1. You only have some years to develop speed, but a whole lifetime to get accurateThis is perhaps the most controversial piece of advice that you don't want to hear:
The earlier you start practicing for speed, the more likely you are to develop some great chops. I'm sorry to say this, but if you started "late," you can never get very fast. If you trusted the classic "play veeeeeeerry slow and then increase the metronome by five bpm everytime" you're very likely one of those players who complains about being slow 10 or 20 years after picking up a guitar for the first time. When we are young, our joints are flexible and very likely to learn new movements. Listen to recordings done by established shredders when they were teenagers. They were already very fast after some years of practicing. Guys such as Jason Becker, Paul Gilbert, Yngwie Malmsteen, John Petrucci, Steve Vai and Satriani were already fast enough as teens.
Thinking that you can still pick up a guitar in your late 20's or early 30's and develop a decent speed is wishful thinking. However, I think I might be able to help you develop a certain amount of speed. Read on.
2. Avoid linear picking patternsGo angular instead. Even the most challenging solos on guitar are objectively speaking easy once you get acquainted with angular picking patterns and melodies.
3. Pay attention to your postureHolding your guitar too high or too low will definitely have a detrimental influence upon your performance. If you truly want to know how fast and accurately you can play, place your guitar on your left thigh!
4. The thumb's positionClassical guitarists tend to economize movement and hand motions. For them, having their thumb stationed on the middle of the neck makes perfect sense. Thanks to the electric guitar's thinner neck, it is rather difficult to do that. A flexible thumb that rests somewhere above the middle of the back of the neck lends itself for better technicalities.
5. Most guitar solos are easyStop thinking there are things you can't play. This self-defeating attitude is probably the reason why you're stuck in a rut. In comparison to solo pieces written for other instruments, guitar solos are fairly easy. Whenever you think one solo by your favourite band or solo artist is difficult, try to play Paganini's 1st or 23rd caprice.
6. Don't forget "fast" is relativeTo some, 16th notes at 180 bpm are very fast. To others, 16th notes at 200 bpm are not a big deal. There is another guild to whom the fun starts at 230 or 240 bpm. Remember to set realistic goals, and don't forget about the aesthetic aspect of technique. 16ths at 240 bpm are sixteen (!) notes per second. After a certain speed, things start to sound pretty much annoying, so you either minimize the amount of speed, or avoid going to the limits altogether. Remember that fast stuff sounds less listenable on the guitar as on the piano.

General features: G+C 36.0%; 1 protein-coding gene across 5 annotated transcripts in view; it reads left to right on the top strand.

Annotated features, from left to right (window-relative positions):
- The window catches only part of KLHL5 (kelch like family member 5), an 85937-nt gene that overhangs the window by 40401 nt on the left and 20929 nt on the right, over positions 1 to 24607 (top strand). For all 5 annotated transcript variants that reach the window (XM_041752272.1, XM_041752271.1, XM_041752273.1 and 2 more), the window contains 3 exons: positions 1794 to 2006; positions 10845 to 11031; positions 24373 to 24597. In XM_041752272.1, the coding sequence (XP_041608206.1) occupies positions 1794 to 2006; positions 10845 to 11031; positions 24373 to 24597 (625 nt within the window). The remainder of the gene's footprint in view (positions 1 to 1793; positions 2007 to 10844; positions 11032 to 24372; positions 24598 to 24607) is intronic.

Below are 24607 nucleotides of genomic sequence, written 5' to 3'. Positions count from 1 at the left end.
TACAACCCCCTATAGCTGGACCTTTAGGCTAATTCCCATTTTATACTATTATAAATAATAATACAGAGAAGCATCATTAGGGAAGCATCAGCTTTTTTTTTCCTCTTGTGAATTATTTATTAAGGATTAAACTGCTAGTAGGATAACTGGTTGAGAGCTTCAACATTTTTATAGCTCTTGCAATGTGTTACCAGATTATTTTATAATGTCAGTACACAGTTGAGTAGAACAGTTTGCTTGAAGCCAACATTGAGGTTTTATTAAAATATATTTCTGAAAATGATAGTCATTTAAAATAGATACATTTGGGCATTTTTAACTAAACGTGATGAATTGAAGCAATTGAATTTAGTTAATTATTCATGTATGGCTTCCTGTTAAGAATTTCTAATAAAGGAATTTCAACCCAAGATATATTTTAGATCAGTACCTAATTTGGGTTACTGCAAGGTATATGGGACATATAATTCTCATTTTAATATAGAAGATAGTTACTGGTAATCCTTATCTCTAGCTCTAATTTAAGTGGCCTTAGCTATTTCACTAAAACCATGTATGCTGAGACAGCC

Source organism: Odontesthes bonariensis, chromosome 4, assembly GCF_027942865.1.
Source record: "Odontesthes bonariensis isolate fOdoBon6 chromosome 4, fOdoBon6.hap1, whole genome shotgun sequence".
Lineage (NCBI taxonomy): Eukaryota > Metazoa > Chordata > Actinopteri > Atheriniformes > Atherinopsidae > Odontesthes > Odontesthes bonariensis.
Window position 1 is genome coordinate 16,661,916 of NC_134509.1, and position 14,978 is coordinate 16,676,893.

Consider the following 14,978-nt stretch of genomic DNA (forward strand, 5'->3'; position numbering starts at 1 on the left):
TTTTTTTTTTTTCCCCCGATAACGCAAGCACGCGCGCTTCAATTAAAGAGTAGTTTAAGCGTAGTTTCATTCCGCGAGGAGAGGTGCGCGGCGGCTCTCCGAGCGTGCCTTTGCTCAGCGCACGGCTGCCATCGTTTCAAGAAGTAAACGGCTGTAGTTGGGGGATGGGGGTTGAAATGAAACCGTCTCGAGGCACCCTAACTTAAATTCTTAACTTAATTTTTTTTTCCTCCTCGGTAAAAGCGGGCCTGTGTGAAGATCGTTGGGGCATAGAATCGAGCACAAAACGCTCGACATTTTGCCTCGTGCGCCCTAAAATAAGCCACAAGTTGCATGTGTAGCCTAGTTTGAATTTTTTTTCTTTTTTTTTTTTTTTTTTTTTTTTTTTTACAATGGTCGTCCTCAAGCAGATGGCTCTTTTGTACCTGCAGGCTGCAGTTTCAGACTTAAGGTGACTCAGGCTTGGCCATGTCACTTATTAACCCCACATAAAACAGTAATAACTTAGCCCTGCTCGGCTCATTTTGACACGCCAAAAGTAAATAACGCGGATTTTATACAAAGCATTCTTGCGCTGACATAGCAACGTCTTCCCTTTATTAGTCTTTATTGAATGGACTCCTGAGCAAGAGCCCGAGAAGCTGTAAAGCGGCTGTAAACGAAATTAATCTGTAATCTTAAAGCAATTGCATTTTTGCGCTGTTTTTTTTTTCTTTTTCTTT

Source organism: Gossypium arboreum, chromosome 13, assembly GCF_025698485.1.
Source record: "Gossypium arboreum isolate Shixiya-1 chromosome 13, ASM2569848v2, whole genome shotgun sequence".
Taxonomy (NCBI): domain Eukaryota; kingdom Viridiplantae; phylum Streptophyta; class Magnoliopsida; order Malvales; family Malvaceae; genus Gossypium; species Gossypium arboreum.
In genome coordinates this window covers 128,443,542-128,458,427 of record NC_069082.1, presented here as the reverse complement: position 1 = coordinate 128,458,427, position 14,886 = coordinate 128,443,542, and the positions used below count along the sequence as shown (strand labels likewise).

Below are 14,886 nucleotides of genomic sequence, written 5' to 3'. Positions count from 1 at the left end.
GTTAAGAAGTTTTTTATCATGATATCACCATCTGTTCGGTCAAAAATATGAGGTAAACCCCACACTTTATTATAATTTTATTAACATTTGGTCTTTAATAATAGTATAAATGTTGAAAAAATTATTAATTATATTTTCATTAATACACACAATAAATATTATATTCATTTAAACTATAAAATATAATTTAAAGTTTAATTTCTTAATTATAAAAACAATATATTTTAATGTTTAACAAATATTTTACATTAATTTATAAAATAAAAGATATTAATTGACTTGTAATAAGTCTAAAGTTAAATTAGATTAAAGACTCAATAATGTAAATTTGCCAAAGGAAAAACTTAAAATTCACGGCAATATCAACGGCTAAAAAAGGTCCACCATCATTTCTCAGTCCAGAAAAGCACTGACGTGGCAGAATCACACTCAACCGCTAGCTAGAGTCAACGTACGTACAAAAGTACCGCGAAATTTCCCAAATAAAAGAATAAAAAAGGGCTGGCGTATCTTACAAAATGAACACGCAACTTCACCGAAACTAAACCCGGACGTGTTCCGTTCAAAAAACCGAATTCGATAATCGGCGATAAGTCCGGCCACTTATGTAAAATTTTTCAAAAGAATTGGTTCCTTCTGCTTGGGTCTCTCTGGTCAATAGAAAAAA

7. Economize as much motion as possibleTo play fast you don't need to move a lot per se. Your right hand shouldn't look like you're jerking. Nor should the fingers of your left hand look like the fretboard is on fire.
8. Don't listen to what the pro's say unless you're paying them for adviceGuitar magazines are mostly filled to the brim with terrible advice on how to develop technique. Did you really think the pro's want everybody to be able to play astonishingly fast? It's like expecting alchemists to tell everyone how to make gold out of nothing.
9. The chromatic scale/exercise is NOT a speed exercise!The chromatic exercise doesn't require stretches that are particularly difficult. Unless you're a beginner, the classic 1-2-3-4 pattern will prove both easy and boring to you. Exercises that stretch your tendons=speed exercises. The chromatic scale is a great warm-up exercise, but you'll fail to develop true finger dexterity by practicing such a simple pattern for years. Don't be afraid to combine unusual intervals on the left hand with angular picking (mentioned above).
I hope these 9 recommendations are of some help to you. I invite you to take a look at my stuff on YouTube. Here's a video of me performing a classical piece I very much enjoy: